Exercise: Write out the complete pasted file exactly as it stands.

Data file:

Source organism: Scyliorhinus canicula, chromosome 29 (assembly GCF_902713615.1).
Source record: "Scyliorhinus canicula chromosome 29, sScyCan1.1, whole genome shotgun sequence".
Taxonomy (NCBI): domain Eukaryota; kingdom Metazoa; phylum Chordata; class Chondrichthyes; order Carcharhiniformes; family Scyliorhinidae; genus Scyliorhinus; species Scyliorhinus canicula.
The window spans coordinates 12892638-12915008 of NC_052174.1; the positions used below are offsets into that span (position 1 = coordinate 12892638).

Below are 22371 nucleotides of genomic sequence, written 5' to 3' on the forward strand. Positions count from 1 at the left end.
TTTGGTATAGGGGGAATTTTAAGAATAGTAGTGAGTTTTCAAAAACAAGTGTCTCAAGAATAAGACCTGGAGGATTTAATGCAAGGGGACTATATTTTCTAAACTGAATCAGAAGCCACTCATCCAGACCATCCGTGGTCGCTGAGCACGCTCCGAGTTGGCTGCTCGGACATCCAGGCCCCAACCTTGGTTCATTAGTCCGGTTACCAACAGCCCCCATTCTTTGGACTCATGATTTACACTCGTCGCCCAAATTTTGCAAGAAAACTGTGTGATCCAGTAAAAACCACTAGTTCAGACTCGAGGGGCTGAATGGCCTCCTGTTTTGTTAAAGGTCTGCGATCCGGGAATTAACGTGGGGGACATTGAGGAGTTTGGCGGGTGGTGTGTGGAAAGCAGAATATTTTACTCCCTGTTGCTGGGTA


Source organism: Scyliorhinus canicula, chromosome 29 (assembly GCF_902713615.1).
Source record: "Scyliorhinus canicula chromosome 29, sScyCan1.1, whole genome shotgun sequence".
Taxonomy (NCBI): domain Eukaryota; kingdom Metazoa; phylum Chordata; class Chondrichthyes; order Carcharhiniformes; family Scyliorhinidae; genus Scyliorhinus; species Scyliorhinus canicula.
The window spans coordinates 12892638-12915008 of NC_052174.1; the positions used below are offsets into that span (position 1 = coordinate 12892638).

Below are 22371 nucleotides of genomic sequence, written 5' to 3' on the forward strand. Positions count from 1 at the left end.
TTTGGTATAGGGGGAATTTTAAGAATAGTAGTGAGTTTTCAAAAACAAGTGTCTCAAGAATAAGACCTGGAGGATTTAATGCAAGGGGACTATATTTTCTAAACTGAATCAGAAGCCACTCATCCAGACCATCCGTGGTCGCTGAGCACGCTCCGAGTTGGCTGCTCGGACATCCAGGCCCCAACCTTGGTTCATTAGTCCGGTTACCAACAGCCCCCATTCTTTGGACTCATGATTTACACTCGTCGCCCAAATTTTGCAAGAAAACTGTGTGATCCAGTAAAAACCACTAGTTCAGACTCGAGGGGCTGAATGGCCTCCTGTTTTGTTAAAGGTCTGCGATCCGGGAATTAACGTGGGGGACATTGAGGAGTTTGGCGGGTGGTGTGTGGAAAGCAGAATATTTTACTCCCTGTTGCTGGGTA